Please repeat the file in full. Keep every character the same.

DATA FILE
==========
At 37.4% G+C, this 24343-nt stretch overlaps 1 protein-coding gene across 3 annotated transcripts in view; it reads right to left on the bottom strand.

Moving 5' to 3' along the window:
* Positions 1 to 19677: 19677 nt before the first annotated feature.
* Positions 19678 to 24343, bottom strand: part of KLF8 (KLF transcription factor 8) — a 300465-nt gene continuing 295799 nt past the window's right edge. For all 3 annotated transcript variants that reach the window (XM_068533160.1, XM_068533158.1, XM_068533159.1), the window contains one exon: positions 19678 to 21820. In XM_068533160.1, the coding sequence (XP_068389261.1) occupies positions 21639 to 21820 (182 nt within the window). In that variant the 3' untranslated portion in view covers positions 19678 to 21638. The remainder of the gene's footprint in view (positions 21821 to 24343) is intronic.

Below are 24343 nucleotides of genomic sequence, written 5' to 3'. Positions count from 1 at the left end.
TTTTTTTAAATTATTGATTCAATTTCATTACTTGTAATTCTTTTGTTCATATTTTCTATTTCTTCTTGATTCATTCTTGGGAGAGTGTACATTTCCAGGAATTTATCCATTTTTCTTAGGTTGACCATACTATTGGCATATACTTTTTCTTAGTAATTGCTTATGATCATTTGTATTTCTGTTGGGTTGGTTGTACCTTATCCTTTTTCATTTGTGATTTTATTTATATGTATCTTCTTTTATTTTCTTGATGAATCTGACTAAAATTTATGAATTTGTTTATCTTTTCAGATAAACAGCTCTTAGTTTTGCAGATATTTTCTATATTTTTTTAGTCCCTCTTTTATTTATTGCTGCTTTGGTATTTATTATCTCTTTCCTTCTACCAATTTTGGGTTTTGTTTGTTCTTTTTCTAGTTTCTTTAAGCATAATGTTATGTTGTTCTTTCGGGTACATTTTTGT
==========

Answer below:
At 37.4% G+C, this 24343-nt stretch overlaps 1 protein-coding gene across 3 annotated transcripts in view; it reads right to left on the bottom strand.

Moving 5' to 3' along the window:
* Positions 1 to 19677: 19677 nt before the first annotated feature.
* Positions 19678 to 24343, bottom strand: part of KLF8 (KLF transcription factor 8) — a 300465-nt gene continuing 295799 nt past the window's right edge. For all 3 annotated transcript variants that reach the window (XM_068533160.1, XM_068533158.1, XM_068533159.1), the window contains one exon: positions 19678 to 21820. In XM_068533160.1, the coding sequence (XP_068389261.1) occupies positions 21639 to 21820 (182 nt within the window). In that variant the 3' untranslated portion in view covers positions 19678 to 21638. The remainder of the gene's footprint in view (positions 21821 to 24343) is intronic.

Below are 24343 nucleotides of genomic sequence, written 5' to 3'. Positions count from 1 at the left end.
TTTTTTTAAATTATTGATTCAATTTCATTACTTGTAATTCTTTTGTTCATATTTTCTATTTCTTCTTGATTCATTCTTGGGAGAGTGTACATTTCCAGGAATTTATCCATTTTTCTTAGGTTGACCATACTATTGGCATATACTTTTTCTTAGTAATTGCTTATGATCATTTGTATTTCTGTTGGGTTGGTTGTACCTTATCCTTTTTCATTTGTGATTTTATTTATATGTATCTTCTTTTATTTTCTTGATGAATCTGACTAAAATTTATGAATTTGTTTATCTTTTCAGATAAACAGCTCTTAGTTTTGCAGATATTTTCTATATTTTTTTAGTCCCTCTTTTATTTATTGCTGCTTTGGTATTTATTATCTCTTTCCTTCTACCAATTTTGGGTTTTGTTTGTTCTTTTTCTAGTTTCTTTAAGCATAATGTTATGTTGTTCTTTCGGGTACATTTTTGT